Friday, August 12, 2011


I wanted to write a bit about what chemotherapy was like, for people who are curious. This post is a whole season in one entry, so it's long!

Chemo is basically a way to bathe most of your insides in chemicals that target fast-growing cells, which includes any cancer cells that might not have been chopped out. Hair, nails, stomach and other parts of the body are also made of fast-growing tissue, so they're killed too. Slower-growing parts of the body also sustain heavy damage - some of it long-term. This stuff is powerful.*

Because I'm young and because my cancer was still potentially beatable, I had the meanest chemo, delivered as often as possible. I had 8 infusions (or injections of drug), one every two weeks. The only way I could get chemo this regularly was by artificially boosting my immune system, so I also got a white blood cell booster drug that tricked my body into thinking I had E. coli.

Gettin' the chemo
I got chemo in 2-to-4-hours-long sessions at the cancer center. I'd sit back and the drugs would be pumped through my portacath (an implanted device that feeds drugs into a major blood vessel in my neck, and helps avoid collapsed and burned veins). I'd also receive drugs that would help my body deal with the chemo. These included steroids, things that block allergic reactions, etc.

Chemo infusions were pretty dull. I often played scrabble, and my ability to come up with words would diminish as time went on.

The first few days would be pretty okay, but then the effects of all that poison would start to pop up.

The good
Some things weren't nearly as bad as I'd expected. Five different anti-nausea drugs took the edge off of any potential nausea. And the hair loss was just sort of funny - I had an incredibly good wig (sometimes people even told me they adored my new hair cut).

The bad
Here's the part I wasn't expecting. My mom described chemo with "What fresh hell is this?" Every day I woke up with some new, awful side-effect. Here are a few: I had a half-dozen cankers simultaneously appear on my tongue, detached fingernails, eyes so runny that I had trouble seeing on windy days, nerve pain, cognitive difficulties, hemorrhoids (I got a fun preview of being old), hot flashes, and extreme food pickiness - cook for someone on chemo over a period of months and you'll slowly go mad.

Each one of these side effects would have been pretty dreadful on its own. Together, they made me feel so awful I often couldn't sleep. I took 2-3 baths a day to reduce pain and relax muscles. It all took a toll on my emotional health, which was already reeling from the initial diagnosis.

I coped by trying to shut down any thoughts of the future, which was pretty hard for me because I've always been keen on causes and projects. I lived from relaxation exercise to nap to healthy smoothie, from pill to pill. I stopped reading my favorite books (science nonfiction) because it was just too hard, somehow, to think about the outside world, and because chemotherapy temporarily damages memory and other mental functions. I read the mushiest, goofiest fiction and watched all of Degrassi High.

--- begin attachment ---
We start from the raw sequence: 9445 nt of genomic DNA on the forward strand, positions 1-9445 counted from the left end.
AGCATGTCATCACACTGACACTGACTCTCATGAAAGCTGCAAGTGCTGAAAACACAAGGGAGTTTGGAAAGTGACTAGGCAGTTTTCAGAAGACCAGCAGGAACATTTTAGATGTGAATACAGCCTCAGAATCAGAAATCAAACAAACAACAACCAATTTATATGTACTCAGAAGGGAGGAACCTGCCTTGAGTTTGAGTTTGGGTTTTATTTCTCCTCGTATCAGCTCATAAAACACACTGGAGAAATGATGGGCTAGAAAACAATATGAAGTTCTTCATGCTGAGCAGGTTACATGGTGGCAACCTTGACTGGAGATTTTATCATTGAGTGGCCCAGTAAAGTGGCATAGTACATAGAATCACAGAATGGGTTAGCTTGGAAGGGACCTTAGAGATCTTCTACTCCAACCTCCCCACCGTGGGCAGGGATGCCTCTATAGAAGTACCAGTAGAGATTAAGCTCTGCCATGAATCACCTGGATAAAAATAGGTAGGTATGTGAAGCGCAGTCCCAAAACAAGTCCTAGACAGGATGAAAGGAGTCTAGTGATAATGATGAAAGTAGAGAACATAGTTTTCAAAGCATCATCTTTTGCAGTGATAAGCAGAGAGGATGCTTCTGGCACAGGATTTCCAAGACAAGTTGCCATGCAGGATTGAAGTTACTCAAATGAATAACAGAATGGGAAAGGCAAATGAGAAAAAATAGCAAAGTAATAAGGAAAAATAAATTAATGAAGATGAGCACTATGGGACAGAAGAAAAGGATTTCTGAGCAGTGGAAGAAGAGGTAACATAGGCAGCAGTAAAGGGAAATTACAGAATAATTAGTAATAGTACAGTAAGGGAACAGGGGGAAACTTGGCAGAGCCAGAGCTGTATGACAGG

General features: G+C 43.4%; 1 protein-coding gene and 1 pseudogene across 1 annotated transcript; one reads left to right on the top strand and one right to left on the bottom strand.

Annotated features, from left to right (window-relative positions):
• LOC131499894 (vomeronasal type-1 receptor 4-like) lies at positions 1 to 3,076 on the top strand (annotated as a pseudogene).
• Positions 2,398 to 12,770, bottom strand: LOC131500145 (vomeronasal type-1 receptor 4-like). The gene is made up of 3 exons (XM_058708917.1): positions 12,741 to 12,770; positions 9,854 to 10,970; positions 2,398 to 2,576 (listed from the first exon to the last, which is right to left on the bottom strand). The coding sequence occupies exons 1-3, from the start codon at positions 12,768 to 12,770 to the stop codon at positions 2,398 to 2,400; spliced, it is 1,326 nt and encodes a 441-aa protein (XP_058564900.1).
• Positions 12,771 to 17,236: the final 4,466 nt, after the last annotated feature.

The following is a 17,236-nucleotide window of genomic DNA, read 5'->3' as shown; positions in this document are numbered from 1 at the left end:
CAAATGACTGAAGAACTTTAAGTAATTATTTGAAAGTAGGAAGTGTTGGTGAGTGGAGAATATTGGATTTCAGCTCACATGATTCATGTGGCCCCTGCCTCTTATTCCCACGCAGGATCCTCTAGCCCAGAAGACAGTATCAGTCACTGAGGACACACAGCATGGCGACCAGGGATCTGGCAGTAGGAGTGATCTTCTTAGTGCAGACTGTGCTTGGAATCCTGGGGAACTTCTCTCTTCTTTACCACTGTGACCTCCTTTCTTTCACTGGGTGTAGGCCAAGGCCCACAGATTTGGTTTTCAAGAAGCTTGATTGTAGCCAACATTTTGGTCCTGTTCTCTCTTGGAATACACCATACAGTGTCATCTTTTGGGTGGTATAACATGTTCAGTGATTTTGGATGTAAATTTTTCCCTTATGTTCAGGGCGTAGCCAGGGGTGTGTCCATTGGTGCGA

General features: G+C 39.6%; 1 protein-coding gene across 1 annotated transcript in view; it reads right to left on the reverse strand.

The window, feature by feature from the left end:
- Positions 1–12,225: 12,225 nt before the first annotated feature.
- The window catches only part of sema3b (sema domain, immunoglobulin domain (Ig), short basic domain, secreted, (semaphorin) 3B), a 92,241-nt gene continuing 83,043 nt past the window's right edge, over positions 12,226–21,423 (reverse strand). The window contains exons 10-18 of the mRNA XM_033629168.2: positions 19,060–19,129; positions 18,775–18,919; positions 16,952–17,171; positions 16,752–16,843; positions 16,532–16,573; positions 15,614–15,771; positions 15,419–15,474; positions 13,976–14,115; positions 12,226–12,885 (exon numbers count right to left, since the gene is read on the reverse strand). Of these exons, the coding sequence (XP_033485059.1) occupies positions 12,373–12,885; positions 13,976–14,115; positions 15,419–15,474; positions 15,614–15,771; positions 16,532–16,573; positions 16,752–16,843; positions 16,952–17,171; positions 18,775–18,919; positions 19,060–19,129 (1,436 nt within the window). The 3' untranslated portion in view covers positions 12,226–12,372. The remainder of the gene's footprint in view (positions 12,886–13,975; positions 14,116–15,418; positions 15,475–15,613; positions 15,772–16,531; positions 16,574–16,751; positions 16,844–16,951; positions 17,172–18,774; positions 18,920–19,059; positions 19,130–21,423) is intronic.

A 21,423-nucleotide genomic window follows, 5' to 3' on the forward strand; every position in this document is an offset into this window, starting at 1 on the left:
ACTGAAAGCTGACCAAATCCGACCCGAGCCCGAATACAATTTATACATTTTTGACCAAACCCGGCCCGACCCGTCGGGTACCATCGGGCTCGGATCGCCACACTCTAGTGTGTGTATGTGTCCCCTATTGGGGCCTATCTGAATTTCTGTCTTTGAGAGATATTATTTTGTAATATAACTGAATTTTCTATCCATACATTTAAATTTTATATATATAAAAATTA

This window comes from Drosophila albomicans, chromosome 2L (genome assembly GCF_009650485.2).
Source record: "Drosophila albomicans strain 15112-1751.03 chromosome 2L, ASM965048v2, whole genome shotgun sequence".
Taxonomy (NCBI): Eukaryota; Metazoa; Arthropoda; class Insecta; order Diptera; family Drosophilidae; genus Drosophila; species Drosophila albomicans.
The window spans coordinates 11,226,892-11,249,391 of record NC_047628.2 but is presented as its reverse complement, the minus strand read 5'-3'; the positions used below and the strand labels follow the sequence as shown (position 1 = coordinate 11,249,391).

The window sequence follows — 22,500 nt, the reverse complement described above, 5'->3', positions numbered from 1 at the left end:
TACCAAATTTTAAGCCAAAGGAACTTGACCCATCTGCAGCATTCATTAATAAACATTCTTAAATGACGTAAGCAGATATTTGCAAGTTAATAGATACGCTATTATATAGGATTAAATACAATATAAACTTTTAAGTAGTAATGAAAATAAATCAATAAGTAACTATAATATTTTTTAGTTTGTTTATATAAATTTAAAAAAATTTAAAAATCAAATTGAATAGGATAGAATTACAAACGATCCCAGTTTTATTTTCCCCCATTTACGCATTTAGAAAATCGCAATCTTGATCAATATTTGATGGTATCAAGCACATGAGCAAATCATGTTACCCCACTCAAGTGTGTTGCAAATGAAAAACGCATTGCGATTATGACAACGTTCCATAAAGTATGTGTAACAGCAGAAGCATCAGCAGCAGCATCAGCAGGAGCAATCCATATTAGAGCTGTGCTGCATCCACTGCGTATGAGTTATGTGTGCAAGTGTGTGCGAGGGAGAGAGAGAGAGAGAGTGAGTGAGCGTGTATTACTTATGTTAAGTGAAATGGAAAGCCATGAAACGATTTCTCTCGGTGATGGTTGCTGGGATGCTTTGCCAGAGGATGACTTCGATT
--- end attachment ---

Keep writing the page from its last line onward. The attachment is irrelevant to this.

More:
This became my chemo theme song. The lyrics were creepily accurate, and it fit the lost, dizzy emotions I felt most of the time:

The ugly
Nope, the grossest side effects are for my enjoyment only. Lucky you!

The good (again)
So, chemo was probably the most difficult four months I've had. But it could have been much worse. My collection of side effects was relatively mild compared to some people's experiences.

Also, there were good moments. My partner proposed. My family visited and we had an incredible Christmas. There was a lot of cuddling and watching movies or being read to. I went bird-watching almost every day, even if all I could do was shuffle a block or so and then go home. On my good days I felt almost 100%, and there were even one or two parties, hangouts and snowy hikes.

Oh, and dancing to this song:

I have so much gratitude for my friends, who stuck by me during this difficult time, weathered my ups and downs and helped me find joy in the good days. I had a huge display in my dining room of cards and gifts, and it helped make an incredibly isolating experience much less isolating (thank you, thank you, thank you).

The end of chemo was bizarre. It should have been a celebratory time, maybe, but it didn't feel like one. My nails were still falling out, as were my eyebrows and lashes. My gallbladder was damaged. My skin didn't feel like mine, and my weight was low. But I began to recover, and every day I felt a little bit more like myself.

I did it. I still can't believe it's over, and it's been five months.

So, that was chemo for me.

*Lest anyone think that plant alternatives would be less toxic, be aware that most of my drugs came from plants. One drug in particular was derived from the lowly yew tree, which I now assume is a tremendous jerk of a conifer.